America’s housing market is behaving oddly. Residential property—worth $35trn, slightly more than America’s stockmarket—seems strangely oblivious to the economic carnage around it. House prices in May were 4.3% higher than a year earlier. That rate of growth is only marginally below the average since the end of the housing crash a decade ago. Prices in even the costliest places, such as San Francisco, where the average pad sets you back $1.1m, continue to march upwards. Many economists still expect house prices to fall over the whole of 2020—but such forecasts are looking increasingly shaky.
At first glance this is surprising. House prices typically nosedive during recessions. A rising number of mortgage defaults leads to more properties being put up for sale. Falling household incomes reduce buyers’ purchasing power. In the recession of the early 1990s house prices dropped by 10% in real terms; they fell by three times that in the downturn that followed the financial crisis of 2007-09. The fall in gdp associated with the coronavirus pandemic, and the rise in unemployment, is unprecedented. Despite that, there is little sign so far that America’s housing market is about to subside.
The rate of foreclosures looks unlikely to reach the heights hit during the last recession. Housing debt, relative to incomes, is lower. The share of mortgages lent to borrowers with very low credit scores is less than half what it was in 2007, in part a consequence of tighter financial regulation. Meanwhile, fiscal help has come a lot faster than it did a decade ago.
During the last crash, schemes to help homeowners did not arrive until millions of families had already seen loans foreclosed. This time the government’s stimulus package has made requesting up to a year’s pause in mortgage payments easier: homeowners can get this without having to do very much to prove they need it. All that casts a different light on the apparently alarming increase in the share of mortgages on payment holidays, from practically zero just before the pandemic to close to 10% in May. Analysts at Capital Economics, a consultancy, reckon that many requests for forbearance have been made by borrowers who are in fact able to keep up their mortgage payments, but are “requesting assistance…as an insurance policy”.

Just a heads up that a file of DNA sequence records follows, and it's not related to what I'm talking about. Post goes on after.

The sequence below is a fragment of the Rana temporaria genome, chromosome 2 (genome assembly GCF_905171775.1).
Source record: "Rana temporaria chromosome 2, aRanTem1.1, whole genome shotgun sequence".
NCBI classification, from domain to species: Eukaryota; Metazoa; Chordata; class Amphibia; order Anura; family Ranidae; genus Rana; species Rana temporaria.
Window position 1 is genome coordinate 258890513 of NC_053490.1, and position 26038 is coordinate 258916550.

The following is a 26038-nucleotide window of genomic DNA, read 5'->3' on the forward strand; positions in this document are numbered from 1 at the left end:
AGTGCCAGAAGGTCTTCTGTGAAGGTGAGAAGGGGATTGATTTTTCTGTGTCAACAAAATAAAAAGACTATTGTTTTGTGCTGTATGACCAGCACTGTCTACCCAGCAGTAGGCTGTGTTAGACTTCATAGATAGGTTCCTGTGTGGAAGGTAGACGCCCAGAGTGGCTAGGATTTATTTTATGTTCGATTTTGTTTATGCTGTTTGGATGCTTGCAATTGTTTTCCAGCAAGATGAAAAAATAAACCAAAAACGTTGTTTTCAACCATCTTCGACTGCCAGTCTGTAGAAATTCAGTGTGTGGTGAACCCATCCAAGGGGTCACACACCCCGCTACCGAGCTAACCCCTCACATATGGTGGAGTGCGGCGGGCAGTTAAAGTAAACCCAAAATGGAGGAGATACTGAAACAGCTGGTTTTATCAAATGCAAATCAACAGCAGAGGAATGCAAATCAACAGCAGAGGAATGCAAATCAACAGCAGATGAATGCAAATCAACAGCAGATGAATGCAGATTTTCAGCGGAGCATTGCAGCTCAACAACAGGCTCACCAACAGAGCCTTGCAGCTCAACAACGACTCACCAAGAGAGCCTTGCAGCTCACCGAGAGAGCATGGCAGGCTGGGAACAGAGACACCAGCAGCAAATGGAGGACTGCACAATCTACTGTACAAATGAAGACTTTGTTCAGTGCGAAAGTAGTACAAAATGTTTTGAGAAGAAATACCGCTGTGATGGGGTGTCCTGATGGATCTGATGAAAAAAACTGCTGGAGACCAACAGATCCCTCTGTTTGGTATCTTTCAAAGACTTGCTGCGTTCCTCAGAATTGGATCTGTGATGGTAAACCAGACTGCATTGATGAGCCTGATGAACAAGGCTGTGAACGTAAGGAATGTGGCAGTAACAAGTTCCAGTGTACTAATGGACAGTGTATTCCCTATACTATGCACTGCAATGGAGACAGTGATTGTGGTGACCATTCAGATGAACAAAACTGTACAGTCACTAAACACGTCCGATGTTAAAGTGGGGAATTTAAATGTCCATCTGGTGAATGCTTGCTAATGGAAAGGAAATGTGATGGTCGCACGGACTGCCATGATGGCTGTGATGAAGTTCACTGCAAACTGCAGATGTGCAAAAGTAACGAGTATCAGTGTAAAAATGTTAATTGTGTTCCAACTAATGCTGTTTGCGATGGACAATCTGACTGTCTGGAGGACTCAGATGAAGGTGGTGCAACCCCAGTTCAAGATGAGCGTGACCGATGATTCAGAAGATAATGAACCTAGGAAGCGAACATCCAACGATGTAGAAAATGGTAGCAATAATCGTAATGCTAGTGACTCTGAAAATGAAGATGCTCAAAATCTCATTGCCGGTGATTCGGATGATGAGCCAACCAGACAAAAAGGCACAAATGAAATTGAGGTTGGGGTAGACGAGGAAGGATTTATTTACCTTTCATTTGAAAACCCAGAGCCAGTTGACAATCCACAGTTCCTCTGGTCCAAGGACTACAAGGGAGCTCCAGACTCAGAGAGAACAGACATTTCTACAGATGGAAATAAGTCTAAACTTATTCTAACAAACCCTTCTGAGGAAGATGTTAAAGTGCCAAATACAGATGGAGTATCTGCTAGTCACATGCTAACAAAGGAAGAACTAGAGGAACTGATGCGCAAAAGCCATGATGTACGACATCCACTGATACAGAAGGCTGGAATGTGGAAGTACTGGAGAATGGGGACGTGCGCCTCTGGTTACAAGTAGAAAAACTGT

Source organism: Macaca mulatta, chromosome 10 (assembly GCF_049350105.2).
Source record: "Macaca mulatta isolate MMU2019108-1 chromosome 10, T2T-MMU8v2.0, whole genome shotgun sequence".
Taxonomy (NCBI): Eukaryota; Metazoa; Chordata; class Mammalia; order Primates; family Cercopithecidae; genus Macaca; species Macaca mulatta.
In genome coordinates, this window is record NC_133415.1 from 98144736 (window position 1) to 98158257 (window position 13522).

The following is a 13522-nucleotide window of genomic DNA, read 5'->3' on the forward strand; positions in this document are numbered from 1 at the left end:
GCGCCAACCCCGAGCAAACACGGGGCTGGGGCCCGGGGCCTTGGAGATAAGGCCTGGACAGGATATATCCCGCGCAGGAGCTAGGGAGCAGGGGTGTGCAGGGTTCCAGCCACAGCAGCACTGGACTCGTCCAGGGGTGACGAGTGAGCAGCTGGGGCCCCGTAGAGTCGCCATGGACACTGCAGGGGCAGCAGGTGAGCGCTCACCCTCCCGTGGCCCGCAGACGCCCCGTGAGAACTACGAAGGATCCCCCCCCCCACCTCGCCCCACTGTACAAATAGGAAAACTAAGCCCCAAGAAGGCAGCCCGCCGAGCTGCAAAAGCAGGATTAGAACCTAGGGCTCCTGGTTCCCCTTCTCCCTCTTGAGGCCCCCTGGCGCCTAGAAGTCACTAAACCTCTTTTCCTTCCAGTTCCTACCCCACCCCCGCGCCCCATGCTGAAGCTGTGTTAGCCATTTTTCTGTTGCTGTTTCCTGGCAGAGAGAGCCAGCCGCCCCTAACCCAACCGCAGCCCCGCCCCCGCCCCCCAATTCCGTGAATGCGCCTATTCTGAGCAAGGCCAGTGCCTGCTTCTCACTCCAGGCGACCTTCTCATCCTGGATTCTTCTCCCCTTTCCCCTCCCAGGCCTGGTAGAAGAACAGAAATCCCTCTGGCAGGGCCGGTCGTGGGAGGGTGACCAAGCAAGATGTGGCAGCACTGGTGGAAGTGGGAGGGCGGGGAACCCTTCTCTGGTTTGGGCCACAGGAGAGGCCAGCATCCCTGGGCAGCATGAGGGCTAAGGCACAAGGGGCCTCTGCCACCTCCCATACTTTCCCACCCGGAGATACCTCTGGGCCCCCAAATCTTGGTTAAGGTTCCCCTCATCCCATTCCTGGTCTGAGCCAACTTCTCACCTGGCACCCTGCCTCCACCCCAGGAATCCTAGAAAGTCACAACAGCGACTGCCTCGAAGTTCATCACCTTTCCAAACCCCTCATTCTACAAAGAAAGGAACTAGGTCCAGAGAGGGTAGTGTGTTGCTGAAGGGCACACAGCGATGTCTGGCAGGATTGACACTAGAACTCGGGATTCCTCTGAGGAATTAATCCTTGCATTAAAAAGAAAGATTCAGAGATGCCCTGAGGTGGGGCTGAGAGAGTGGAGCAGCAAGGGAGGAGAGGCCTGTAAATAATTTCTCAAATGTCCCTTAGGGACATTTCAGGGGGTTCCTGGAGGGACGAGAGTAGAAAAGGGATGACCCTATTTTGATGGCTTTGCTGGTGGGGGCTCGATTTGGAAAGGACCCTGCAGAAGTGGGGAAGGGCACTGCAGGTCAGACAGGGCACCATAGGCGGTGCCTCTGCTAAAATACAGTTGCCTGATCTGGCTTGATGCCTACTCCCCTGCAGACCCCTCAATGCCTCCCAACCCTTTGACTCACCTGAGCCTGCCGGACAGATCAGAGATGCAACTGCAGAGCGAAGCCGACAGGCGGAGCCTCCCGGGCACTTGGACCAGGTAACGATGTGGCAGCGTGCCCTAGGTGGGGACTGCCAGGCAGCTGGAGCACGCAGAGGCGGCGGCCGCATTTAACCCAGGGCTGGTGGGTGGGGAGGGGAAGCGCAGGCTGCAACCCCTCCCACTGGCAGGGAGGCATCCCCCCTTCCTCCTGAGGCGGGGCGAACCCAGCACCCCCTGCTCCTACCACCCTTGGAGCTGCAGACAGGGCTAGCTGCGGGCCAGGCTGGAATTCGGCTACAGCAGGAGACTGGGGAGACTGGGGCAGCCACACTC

Cash handouts from the government have also been generous—so much so that, in stark contrast to the usual declines seen during recessions, Americans’ aggregate household income is forecast to rise in 2020 by about as much as it did in 2019. That will help borrowers keep up with their mortgage payments. Indeed, a fifth of Americans receiving a stimulus cheque from the federal government have put it towards their mortgage. Looser monetary policy has also helped. Since the beginning of the year the interest rate on 30-year mortgages has fallen by about half a percentage point, to an all-time low of just over 3%. Mortgage companies are overrun with applications from people seeking to refinance. House-hunters, including those seeking to escape city centres after the pandemic, can now afford more expensive properties. As lockdowns were lifted, pent-up demand for housing led to a 20% year-on-year rise in mortgage applications in June.
What happens to the housing market next depends on the evolution of the covid-19 outbreak and, in turn, that of the overall economy. Yet when the fog does eventually clear, a period of even stronger price growth might not be a surprise. A raft of academic evidence draws a strong link between loose monetary policy and bubbly housing markets. Other researchers noted before the pandemic that the supply of new housing in America was failing to keep up with demand—owing in part to increasingly complex land regulations and reduced competition in house-building. Social-distancing requirements are also likely to hold construction back in the coming months. With supply constrained and demand boosted, house prices seem to rest on solid foundations.
Published by The Economist